McKinsey: What can we learn from AI leaders?
Artificial Intelligence (AI) is as ‘buzzy’ as a buzzword gets when it comes to disruptive technology.
As business leaders grow in awareness of AI’s potential to build value, across a broad swathe of industries and applications. According to a McKinsey report that surveyed 2630 business executives, just in 2019 alone, there was a whopping 25 year-over-year increase in AI usage for standard business processes.
When it comes to revenue, too, the technology does not disappoint — most executives surveyed saw a revenue uptick, with 44 percent reporting reduced costs. Using AI will generate returns, but the level of returns varies from company to company.
Across all industries, AI adoption is generally increasing, but areas of deployment vary. Most organizations choose to apply AI capabilities at functions that will deliver direct value.
For example, respondents from consumer-packaged goods companies are more likely to use robotics to aid in assembly tasks. Likewise, telcos might mainly virtual agents in customer-service applications.
However, high-performers (organizations that have a 5 percent revenue increase from AI adoption in more than 5 business units) often think beyond direct value. AI is deployed in functions that might not give immediate benefits but can provide broader value creation, such as marketing and sales (80 percent).
Also, most organizations have gotten the ‘whys’, but not the ‘hows’ of AI nailed down. They know full well the benefits of adopting AI and even have a sizable budget for it but lack a robust, sound deployment plan.
For high performers, deployment strategy consists of core AI practices that can capture value at scale. Some of these include having standard AI tools for data analytics (76 percent), aligning AI strategies with corporate strategy (72 percent), and a clear data strategy that supports AI (65 percent). This might be tedious, but it will clearly pay off.
Unfortunately, AI deployment comes with a laundry list of negative outcomes, such as unintended biases and privacy violations. Thus, there is an urgent need for constant dialogue within an organization and across industries about potential AI risks.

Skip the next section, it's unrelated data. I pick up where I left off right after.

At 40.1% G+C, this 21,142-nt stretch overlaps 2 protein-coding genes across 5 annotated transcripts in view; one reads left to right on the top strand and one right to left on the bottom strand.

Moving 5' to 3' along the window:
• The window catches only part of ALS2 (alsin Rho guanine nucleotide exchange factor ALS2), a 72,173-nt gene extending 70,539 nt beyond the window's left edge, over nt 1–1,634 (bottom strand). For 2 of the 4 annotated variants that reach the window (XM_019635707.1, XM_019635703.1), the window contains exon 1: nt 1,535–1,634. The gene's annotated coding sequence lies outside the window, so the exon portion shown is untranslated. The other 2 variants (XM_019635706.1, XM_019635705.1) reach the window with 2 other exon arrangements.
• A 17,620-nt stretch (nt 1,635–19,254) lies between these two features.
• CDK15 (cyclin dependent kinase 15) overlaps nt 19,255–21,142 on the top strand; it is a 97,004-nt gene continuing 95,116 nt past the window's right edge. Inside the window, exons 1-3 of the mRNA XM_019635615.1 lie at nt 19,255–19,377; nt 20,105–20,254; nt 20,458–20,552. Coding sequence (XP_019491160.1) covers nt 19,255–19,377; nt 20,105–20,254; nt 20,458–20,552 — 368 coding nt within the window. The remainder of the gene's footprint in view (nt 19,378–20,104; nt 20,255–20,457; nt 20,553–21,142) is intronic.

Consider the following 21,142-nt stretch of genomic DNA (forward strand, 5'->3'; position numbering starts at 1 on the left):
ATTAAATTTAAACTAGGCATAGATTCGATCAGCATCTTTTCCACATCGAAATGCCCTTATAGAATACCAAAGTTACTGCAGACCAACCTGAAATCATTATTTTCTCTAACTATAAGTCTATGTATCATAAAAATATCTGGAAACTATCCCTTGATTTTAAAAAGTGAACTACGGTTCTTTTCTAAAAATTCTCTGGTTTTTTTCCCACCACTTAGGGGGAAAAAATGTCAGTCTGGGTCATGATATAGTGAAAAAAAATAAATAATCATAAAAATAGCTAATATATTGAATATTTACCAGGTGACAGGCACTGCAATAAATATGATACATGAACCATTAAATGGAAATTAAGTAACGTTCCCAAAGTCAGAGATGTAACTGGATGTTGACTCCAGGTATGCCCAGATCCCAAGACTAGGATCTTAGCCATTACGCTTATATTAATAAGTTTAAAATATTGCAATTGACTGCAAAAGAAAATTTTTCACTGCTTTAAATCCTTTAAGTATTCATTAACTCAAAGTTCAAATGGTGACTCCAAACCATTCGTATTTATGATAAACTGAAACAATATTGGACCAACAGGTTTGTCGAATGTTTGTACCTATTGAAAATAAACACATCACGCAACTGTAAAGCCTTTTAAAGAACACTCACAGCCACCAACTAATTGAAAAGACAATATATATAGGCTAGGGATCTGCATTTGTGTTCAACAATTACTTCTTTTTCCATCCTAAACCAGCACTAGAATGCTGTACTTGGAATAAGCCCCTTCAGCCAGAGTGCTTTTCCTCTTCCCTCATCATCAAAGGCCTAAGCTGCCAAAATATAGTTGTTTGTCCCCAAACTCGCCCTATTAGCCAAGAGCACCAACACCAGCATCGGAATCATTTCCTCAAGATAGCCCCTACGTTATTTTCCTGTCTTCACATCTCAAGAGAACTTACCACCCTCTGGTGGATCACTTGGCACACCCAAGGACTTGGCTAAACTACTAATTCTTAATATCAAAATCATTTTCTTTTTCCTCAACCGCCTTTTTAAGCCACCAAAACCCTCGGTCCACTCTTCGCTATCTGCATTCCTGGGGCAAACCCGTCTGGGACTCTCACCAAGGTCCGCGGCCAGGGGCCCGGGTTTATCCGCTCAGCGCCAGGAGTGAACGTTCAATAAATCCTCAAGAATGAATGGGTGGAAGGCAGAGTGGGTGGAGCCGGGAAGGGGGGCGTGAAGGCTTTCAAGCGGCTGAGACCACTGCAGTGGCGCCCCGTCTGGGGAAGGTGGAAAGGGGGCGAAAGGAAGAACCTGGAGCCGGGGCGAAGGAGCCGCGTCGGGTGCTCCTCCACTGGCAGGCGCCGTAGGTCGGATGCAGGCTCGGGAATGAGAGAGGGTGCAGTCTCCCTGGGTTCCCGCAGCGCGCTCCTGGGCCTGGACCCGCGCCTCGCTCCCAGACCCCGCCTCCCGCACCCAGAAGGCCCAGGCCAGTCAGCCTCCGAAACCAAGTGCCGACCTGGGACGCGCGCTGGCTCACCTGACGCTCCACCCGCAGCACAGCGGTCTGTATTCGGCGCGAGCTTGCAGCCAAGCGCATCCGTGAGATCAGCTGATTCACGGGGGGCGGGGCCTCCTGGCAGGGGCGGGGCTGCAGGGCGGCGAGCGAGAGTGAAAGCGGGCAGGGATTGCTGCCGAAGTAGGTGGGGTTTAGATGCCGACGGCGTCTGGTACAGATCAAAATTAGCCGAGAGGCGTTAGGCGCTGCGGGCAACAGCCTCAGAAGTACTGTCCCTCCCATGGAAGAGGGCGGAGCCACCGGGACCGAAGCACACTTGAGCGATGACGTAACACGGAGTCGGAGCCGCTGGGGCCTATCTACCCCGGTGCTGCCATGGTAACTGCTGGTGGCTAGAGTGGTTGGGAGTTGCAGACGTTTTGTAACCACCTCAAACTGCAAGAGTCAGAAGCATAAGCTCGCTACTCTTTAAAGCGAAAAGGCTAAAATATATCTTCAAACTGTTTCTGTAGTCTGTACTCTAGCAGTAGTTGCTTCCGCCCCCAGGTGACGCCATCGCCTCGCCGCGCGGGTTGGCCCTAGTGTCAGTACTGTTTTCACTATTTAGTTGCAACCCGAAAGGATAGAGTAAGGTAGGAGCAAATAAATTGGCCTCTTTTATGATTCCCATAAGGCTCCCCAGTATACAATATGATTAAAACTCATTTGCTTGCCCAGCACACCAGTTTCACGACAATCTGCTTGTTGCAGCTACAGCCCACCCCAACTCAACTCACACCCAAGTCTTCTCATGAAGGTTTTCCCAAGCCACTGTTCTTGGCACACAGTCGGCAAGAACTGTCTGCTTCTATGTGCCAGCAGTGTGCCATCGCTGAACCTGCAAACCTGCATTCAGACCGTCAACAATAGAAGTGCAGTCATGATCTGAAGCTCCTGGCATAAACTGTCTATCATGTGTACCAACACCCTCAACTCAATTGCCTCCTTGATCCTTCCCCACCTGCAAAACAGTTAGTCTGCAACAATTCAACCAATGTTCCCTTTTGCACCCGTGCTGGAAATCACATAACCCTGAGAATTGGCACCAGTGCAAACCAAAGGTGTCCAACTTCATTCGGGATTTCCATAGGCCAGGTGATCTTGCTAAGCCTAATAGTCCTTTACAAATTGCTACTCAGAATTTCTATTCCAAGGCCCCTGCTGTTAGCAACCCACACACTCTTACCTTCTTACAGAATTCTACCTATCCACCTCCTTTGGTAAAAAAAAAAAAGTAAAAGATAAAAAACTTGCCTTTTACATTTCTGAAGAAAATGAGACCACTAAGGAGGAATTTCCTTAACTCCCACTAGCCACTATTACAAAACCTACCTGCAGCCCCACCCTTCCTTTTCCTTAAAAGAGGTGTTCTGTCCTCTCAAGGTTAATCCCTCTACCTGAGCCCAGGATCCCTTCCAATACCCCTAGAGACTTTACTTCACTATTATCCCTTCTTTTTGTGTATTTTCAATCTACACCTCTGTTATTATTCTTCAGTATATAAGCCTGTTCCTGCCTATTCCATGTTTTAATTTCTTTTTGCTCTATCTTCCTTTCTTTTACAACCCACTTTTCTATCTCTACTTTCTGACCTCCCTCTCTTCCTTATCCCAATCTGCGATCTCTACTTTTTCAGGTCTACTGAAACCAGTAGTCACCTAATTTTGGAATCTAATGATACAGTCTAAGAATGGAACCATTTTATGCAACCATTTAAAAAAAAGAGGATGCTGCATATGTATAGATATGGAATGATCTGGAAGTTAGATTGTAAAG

This is, however, often neglected: less than half of those surveyed (41 percent) feel their organization had comprehensively identified and prioritized AI threats.
High performers do it differently: not only do they identify; they also mitigate risks. Take cybersecurity, which was the top AI risk identified by respondents, for example. 89 percent of high-performers acknowledge these risks, and out of this 86 percent are actively working to mitigate it.
Regulatory compliance, the second-highest risk, was recognized by 69 percent of high performers, with more than half (55 percent) of high performers saying that they are mitigating it. For these companies, mitigation comes in many forms. These include frequent internal reviews of AI models, reinforcement of enterprise-wide policies, and constantly updating security infrastructure.
Ultimately, simply having AI technology at hand will not be enough to gain a competitive edge in digital-first markets. Harnessing AI’s full potential requires visionary leadership that learns from others, democratizes data, ultimately resulting in the creation of a unique framework for an AI-driven enterprise.
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